What Can You Do When the IRS Won’t Answer the Phone?

It’s never been easy to call the IRS, but it’s gotten even worse lately. If you keep calling the IRS and no one ever answers, here’s what you can do.

Try the Where’s My Refund tool.

The IRS lets you check your refund status online. You can see basic information like when to expect your refund or whether it’s on hold.

In many cases, the tool will make it clear that you just need to wait a little longer. Calling the IRS won’t make it go faster unless they’ve already told you they need more information.

Respond in writing when possible.

When you get a letter or notice from the IRS, respond in writing when possible. It takes much less time to write a letter than to sit on hold with the IRS. Once your response is in, it will be handled in the order the IRS received it.

Call at a different time.

The IRS operates its phone lines from 7 a.m. to 7 p.m. in each time zone. The best times to call are right when they open or right before they close. The busiest times are during lunchtime and when people start to get off work.

When the phone lines are really busy, there can be a little bit of luck involved in getting through as well. The IRS can only handle so many people calling at once. The IRS is normally busiest during tax filing season. Special issues that affect large numbers of people, like the stimulus payments or advanced child tax credit, can also overwhelm the IRS phone lines.

Know your tax professional doesn’t work for the IRS.

Tax professionals don’t work for the IRS. They get information about your tax situation based on what you give them, when they call the IRS, or when they pull up your IRS tax transcript.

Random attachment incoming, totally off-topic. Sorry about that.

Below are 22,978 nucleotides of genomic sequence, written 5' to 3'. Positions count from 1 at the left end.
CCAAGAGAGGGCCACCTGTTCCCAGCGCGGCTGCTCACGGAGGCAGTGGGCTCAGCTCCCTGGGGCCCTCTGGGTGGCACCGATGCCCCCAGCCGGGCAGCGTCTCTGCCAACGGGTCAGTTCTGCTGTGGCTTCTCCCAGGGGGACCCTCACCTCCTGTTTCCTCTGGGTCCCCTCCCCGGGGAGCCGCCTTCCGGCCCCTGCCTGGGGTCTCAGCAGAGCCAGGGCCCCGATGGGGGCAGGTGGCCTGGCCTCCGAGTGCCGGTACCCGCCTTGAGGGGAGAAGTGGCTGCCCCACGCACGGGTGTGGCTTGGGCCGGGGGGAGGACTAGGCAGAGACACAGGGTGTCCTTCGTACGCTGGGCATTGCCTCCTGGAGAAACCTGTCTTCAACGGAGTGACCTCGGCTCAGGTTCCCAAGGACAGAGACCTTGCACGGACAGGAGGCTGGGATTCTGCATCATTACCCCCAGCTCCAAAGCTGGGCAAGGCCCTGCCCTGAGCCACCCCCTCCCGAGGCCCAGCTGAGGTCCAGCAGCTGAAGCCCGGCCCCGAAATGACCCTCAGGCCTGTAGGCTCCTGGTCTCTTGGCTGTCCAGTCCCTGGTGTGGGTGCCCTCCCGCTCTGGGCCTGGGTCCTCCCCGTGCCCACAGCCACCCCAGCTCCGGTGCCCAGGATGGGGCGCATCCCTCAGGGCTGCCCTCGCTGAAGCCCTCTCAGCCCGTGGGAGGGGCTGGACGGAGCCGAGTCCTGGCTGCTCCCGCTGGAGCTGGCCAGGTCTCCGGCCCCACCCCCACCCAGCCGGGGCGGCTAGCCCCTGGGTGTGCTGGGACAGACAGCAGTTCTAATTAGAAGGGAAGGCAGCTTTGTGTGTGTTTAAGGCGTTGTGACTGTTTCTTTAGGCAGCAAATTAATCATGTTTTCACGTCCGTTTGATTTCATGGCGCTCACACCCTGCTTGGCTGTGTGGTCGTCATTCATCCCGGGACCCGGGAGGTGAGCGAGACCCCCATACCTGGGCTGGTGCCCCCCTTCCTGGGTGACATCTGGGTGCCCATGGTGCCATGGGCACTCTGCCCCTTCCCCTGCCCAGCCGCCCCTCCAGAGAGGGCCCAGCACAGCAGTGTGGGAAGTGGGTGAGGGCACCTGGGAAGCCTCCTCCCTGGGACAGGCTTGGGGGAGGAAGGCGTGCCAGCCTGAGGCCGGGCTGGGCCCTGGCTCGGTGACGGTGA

Tax professionals may have a slightly easier time getting through to the IRS on the phone or using a special tool they have to get your tax transcript. However, they will usually charge you for this time.

If you’re just trying to get information from the IRS, it’s usually best to contact the IRS directly.

Try using IRS online services.

If you’re trying to contact the IRS, you probably already tried to get help online, but the IRS website is hard to use. You may not have known the following services are available online.

  • Set up a payment plan
  • Get a record of your payments and tax details
  • Make a payment
  • File your tax return
  • View your account information

Try your local IRS office.

If you’ve been having trouble contracting the IRS, try scheduling an appointment at your local IRS office. The level of assistance they can provide is similar to what you can get on the phone. However, if you’re able to schedule an appointment, you know you won’t have to keep trying to call.

The IRS office near you can often help with

  • Tax credits
  • Online accounts
  • Individual taxpayer identification number (ITIN) renewals
  • Identity theft assistance
  • Making payments (check or money order, no cash)
  • Setting up a payment plan
  • Refunds
  • Obtaining tax transcripts
  • Filling out tax forms
  • Basic tax information (but can’t provide advice)

If you need assistance in a foreign language or using sign language, be sure to mention this when you schedule your appointment.

Contact the Taxpayer Advocate Service.

The Taxpayer Advocate Service is a special office in the IRS that helps taxpayers who believe they’ve been treated unfairly or not provided with an appropriate level of service. This would include not being able to get in to touch with the IRS after multiple attempts.

However, even the Taxpayer Advocate Service is getting overwhelmed with requests since so many people are having trouble dealing with the IRS right now.

Write to your Congressman or Senator.

There are two things your Congressman or Senator can do if you’re having trouble dealing with the IRS. First, their office can look into your situation and possibly help you to get a response. Second, if they hear from enough angry voters, they have the ability to do things like make sure the IRS has enough resources or to get people who aren’t doing their jobs fired.